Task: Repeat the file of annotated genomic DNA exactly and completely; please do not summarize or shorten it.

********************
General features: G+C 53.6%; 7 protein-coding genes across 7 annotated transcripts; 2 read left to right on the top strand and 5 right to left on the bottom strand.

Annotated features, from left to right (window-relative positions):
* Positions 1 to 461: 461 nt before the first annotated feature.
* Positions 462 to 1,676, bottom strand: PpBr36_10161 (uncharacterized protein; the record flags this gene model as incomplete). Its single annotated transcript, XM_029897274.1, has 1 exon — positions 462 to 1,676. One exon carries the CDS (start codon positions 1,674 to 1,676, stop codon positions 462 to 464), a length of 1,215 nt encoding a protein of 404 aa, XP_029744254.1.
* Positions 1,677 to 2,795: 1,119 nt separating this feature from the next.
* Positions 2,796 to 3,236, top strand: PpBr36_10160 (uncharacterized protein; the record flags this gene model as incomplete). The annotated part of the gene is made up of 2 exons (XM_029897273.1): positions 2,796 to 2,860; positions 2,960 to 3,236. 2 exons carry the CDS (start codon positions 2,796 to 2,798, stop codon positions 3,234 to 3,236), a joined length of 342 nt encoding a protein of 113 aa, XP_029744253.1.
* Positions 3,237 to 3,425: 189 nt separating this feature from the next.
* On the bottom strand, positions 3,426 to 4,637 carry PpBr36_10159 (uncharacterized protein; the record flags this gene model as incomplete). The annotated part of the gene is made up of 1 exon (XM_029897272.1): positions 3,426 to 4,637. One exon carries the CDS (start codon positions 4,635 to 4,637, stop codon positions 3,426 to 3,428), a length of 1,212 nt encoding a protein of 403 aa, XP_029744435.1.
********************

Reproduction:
General features: G+C 53.6%; 7 protein-coding genes across 7 annotated transcripts; 2 read left to right on the top strand and 5 right to left on the bottom strand.

Annotated features, from left to right (window-relative positions):
* Positions 1 to 461: 461 nt before the first annotated feature.
* Positions 462 to 1,676, bottom strand: PpBr36_10161 (uncharacterized protein; the record flags this gene model as incomplete). Its single annotated transcript, XM_029897274.1, has 1 exon — positions 462 to 1,676. One exon carries the CDS (start codon positions 1,674 to 1,676, stop codon positions 462 to 464), a length of 1,215 nt encoding a protein of 404 aa, XP_029744254.1.
* Positions 1,677 to 2,795: 1,119 nt separating this feature from the next.
* Positions 2,796 to 3,236, top strand: PpBr36_10160 (uncharacterized protein; the record flags this gene model as incomplete). The annotated part of the gene is made up of 2 exons (XM_029897273.1): positions 2,796 to 2,860; positions 2,960 to 3,236. 2 exons carry the CDS (start codon positions 2,796 to 2,798, stop codon positions 3,234 to 3,236), a joined length of 342 nt encoding a protein of 113 aa, XP_029744253.1.
* Positions 3,237 to 3,425: 189 nt separating this feature from the next.
* On the bottom strand, positions 3,426 to 4,637 carry PpBr36_10159 (uncharacterized protein; the record flags this gene model as incomplete). The annotated part of the gene is made up of 1 exon (XM_029897272.1): positions 3,426 to 4,637. One exon carries the CDS (start codon positions 4,635 to 4,637, stop codon positions 3,426 to 3,428), a length of 1,212 nt encoding a protein of 403 aa, XP_029744435.1.